Q2. Can our current systems of government adequately address the challenges of climate change, the end of cheap energy and our economic house of cards?
Q3. Is there any real relationship between how hard I studied and how well I will do in the world?
(That one was from Billy Collins, former poet Laureate of the US. You should read all of his poems.)
Q4. Can Democracy Survive Complexity?
Q5. At a moment when our challenges seem so big and our politics seem so small, how will you keep our democracy alive and well in this century?
Q6. Where does all the plastic go?
Q7. What are the impacts of our decisions on those who will be alive in 100 years?
Q8. Why is it morally acceptable to act immorally toward the next generation?
Q9. How do we love all children of all species for all time?
Q10. If it’s we.
The last one came from my eight year old daughter, Grayce. She wrote it on the back of an envelope and handed it to me while I was writing this. It’s sort of a question and an answer at the same time.
If it's we who...will renew our democracy;
If it's we who...will discover a new way to live on the earth;
Then we must get past the “us vs them” mentality that divides us
And focus on the idea that we all love the children, our parents, our friends, and our special places much more than our things and the ideas that separate us.
When you fight for what you love, you are an activist.
And like it or not, we are all activists now.
And right now, our ocean is burning.
Like it or not, we are all ocean activists now.
You are well on your way to finding your life's passion and it's my hope that it has something to do with healing what is broken on our planet today, whether your focus is on the environment we depend on, or our fellow human beings in need.
To do that, feel. Emote.
Don't rely so heavily on your reason and logic.
It may seem funny that a scientist would come and tell you that.
In fact it's neuroscientists who taught me that without emotion there is no reason and that all of our decision are in fact emotional.
Understanding how your own brain works, in the context of human evolution and the history of the universe as it unfolds will deepen our love and empathy for each other and all of life.
This is at the core of the fight for our blue planet.
And the fact is we have a State of Emergency in our country and on our planet on several environmental fronts.
I traveled to Indiana from the west coast by train. The trip took 62 hours.
If you traveled by space shuttle at maximum speed, straight away from the earth, in the time it took me to take the train here from California, you’d be 1 million miles away.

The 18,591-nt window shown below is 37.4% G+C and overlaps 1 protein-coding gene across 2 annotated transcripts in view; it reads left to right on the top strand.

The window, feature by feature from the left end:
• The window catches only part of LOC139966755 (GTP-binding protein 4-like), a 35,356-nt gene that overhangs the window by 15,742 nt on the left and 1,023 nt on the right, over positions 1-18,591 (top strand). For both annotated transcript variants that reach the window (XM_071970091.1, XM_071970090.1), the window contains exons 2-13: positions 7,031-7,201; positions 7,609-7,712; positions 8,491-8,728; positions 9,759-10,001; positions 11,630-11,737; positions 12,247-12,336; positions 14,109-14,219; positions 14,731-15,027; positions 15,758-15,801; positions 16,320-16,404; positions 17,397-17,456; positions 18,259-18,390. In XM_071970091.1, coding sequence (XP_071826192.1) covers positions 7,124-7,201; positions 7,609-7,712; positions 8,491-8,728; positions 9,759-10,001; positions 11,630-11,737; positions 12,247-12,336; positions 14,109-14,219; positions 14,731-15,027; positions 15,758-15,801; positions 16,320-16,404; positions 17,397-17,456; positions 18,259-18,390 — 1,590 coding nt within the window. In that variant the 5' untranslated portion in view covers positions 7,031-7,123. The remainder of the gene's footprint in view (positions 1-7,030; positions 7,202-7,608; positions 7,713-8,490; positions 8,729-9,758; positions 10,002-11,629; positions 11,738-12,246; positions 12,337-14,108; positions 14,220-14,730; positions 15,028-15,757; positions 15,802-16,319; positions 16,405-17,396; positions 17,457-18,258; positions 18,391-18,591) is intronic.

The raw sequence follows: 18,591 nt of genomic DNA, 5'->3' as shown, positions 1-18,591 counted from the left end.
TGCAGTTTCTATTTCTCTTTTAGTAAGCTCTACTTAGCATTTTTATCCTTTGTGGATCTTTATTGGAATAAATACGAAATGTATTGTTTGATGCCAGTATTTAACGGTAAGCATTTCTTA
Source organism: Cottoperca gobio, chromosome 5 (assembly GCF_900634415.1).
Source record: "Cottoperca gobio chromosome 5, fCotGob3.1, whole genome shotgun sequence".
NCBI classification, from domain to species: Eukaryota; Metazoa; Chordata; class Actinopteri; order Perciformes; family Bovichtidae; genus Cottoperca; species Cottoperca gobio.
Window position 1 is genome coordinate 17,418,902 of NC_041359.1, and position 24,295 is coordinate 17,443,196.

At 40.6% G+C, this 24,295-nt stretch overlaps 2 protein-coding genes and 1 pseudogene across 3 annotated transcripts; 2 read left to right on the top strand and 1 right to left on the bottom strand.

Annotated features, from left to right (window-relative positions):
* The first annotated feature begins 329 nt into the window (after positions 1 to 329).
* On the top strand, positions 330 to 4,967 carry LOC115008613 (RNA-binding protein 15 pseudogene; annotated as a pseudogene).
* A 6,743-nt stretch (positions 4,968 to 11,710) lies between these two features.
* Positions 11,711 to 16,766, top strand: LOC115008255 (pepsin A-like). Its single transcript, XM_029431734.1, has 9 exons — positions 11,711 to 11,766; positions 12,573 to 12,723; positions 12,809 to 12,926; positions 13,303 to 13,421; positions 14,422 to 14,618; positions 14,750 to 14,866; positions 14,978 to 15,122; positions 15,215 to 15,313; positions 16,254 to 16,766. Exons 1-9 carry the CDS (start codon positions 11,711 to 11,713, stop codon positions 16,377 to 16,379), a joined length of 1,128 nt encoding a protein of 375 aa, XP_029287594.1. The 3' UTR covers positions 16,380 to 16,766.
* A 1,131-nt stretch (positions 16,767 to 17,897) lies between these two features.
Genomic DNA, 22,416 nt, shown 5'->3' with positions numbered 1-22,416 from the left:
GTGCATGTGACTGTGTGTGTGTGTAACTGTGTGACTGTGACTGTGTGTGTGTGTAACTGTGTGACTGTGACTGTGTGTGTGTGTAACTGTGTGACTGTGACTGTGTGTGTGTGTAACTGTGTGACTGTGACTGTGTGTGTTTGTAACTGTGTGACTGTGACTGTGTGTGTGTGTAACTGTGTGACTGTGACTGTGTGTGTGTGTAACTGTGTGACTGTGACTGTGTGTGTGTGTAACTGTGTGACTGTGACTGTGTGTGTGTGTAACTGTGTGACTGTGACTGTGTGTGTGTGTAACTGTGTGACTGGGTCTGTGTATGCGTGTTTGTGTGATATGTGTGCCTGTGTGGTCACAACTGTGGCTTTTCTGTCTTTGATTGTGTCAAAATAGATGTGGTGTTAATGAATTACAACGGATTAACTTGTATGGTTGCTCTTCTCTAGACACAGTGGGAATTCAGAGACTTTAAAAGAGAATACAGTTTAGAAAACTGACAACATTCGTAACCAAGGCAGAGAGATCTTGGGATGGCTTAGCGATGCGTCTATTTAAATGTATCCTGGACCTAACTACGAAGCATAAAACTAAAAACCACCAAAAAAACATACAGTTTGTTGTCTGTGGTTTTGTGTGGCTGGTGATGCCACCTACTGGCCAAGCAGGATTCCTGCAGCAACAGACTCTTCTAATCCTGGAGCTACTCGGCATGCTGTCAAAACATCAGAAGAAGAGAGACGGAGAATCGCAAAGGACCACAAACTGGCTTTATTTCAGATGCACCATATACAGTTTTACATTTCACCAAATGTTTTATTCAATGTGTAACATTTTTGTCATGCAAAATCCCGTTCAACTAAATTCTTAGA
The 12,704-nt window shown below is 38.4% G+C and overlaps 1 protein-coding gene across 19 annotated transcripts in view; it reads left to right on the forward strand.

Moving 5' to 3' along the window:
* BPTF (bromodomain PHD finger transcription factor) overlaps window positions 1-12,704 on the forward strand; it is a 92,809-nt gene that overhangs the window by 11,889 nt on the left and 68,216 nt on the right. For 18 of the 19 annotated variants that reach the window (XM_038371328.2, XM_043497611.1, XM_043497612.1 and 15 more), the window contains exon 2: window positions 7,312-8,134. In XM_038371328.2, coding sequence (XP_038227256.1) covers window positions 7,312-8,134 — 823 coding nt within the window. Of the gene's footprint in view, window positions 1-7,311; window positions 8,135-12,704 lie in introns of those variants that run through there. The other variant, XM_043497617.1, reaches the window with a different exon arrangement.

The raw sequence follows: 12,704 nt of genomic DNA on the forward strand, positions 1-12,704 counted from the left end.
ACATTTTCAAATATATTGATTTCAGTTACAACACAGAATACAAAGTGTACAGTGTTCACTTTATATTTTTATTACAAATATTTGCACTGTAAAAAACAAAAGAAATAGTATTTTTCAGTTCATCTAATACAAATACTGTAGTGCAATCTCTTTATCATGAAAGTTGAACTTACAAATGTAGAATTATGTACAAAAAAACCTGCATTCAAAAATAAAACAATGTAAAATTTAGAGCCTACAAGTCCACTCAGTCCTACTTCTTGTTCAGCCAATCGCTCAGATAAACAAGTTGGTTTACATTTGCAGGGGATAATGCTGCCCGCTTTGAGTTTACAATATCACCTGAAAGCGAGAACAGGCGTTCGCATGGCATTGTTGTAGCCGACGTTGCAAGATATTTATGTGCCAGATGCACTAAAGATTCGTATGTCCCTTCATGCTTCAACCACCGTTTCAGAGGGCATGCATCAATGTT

In just 2 and a half days.
From there, looking back, our home would look like a small blue marble, the size of the marble in your hand held at arm’s length.
At a billion miles away our blue planet looks like a tiny blue dot, an almost unnoticed speck of dust on the camera lens.
Carl Sagan points out that "all of human history has happened on that tiny pixel, which is our only home".
Consider that blue marble in your hand. That's our home, that's where we live.
As the biologist Richard Dawkins said, If you go back far enough everything lived in the sea: it’s the watery alma mater of all life.
To paraphrase Sagan. On this blue marble, every being who ever was, lived out their lives.
Every mother and father.
Every hopeful child and college graduate.
Every oil executive and environmental activist.
Every dinoflagellate, every dinosaur, every sea turtle, every mountain lion.
Every single burst of passion to fight for what we love has happened on this small blue marble.
This Earth, our one and only blue marble, is where we make our stand.
So while we're here together for a short while, we may as well fight for what we love about this small blue marble because as far as we know, it's the only one.
My hope is that you hold on to the passion that keeps you awake at night, sits you bolt up in bed in the middle of the night exploding with exciting ideas.
My hope is that you continue to fight for what you love.
And I've given you this simple gift, a blue marble, to remind you of what you already know. That the best things life has to offer are worthy of all the love and all the fight you can muster.
Don't be afraid, don't be scared of the challenges.
Just continue to love and fight.
Keep your cool, keep your center, your deliberate calm.
But love and fight, fight and love, and love and fight.
With everything you have.
You are lovers and fighters.
Thank you and congratulations.